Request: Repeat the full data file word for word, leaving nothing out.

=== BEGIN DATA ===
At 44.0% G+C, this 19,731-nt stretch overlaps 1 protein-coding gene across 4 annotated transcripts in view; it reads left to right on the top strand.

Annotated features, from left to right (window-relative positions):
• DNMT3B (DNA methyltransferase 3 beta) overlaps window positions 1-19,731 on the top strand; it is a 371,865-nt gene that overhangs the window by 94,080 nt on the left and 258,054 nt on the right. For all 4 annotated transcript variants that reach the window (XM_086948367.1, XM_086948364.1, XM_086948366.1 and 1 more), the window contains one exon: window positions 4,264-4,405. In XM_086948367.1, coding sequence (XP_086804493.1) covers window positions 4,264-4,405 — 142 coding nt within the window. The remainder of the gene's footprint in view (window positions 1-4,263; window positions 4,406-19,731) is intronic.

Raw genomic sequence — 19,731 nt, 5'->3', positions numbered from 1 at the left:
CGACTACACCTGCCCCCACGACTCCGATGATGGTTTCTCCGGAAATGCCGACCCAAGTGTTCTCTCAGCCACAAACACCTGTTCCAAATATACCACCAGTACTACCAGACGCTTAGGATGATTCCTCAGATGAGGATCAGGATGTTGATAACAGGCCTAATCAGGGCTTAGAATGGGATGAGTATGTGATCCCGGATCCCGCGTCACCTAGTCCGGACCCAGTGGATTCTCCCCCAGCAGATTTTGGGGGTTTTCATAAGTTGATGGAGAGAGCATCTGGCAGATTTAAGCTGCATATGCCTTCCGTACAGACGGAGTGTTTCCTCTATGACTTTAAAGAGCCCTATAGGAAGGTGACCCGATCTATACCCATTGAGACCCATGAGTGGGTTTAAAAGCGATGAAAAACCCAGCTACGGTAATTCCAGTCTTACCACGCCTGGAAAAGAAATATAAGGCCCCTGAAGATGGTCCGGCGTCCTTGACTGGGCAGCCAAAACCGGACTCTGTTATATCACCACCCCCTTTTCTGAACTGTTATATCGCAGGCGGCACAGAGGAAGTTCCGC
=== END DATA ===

At 44.0% G+C, this 19,731-nt stretch overlaps 1 protein-coding gene across 4 annotated transcripts in view; it reads left to right on the top strand.

Annotated features, from left to right (window-relative positions):
• DNMT3B (DNA methyltransferase 3 beta) overlaps window positions 1-19,731 on the top strand; it is a 371,865-nt gene that overhangs the window by 94,080 nt on the left and 258,054 nt on the right. For all 4 annotated transcript variants that reach the window (XM_086948367.1, XM_086948364.1, XM_086948366.1 and 1 more), the window contains one exon: window positions 4,264-4,405. In XM_086948367.1, coding sequence (XP_086804493.1) covers window positions 4,264-4,405 — 142 coding nt within the window. The remainder of the gene's footprint in view (window positions 1-4,263; window positions 4,406-19,731) is intronic.

Raw genomic sequence — 19,731 nt, 5'->3', positions numbered from 1 at the left:
CGACTACACCTGCCCCCACGACTCCGATGATGGTTTCTCCGGAAATGCCGACCCAAGTGTTCTCTCAGCCACAAACACCTGTTCCAAATATACCACCAGTACTACCAGACGCTTAGGATGATTCCTCAGATGAGGATCAGGATGTTGATAACAGGCCTAATCAGGGCTTAGAATGGGATGAGTATGTGATCCCGGATCCCGCGTCACCTAGTCCGGACCCAGTGGATTCTCCCCCAGCAGATTTTGGGGGTTTTCATAAGTTGATGGAGAGAGCATCTGGCAGATTTAAGCTGCATATGCCTTCCGTACAGACGGAGTGTTTCCTCTATGACTTTAAAGAGCCCTATAGGAAGGTGACCCGATCTATACCCATTGAGACCCATGAGTGGGTTTAAAAGCGATGAAAAACCCAGCTACGGTAATTCCAGTCTTACCACGCCTGGAAAAGAAATATAAGGCCCCTGAAGATGGTCCGGCGTCCTTGACTGGGCAGCCAAAACCGGACTCTGTTATATCACCACCCCCTTTTCTGAACTGTTATATCGCAGGCGGCACAGAGGAAGTTCCGC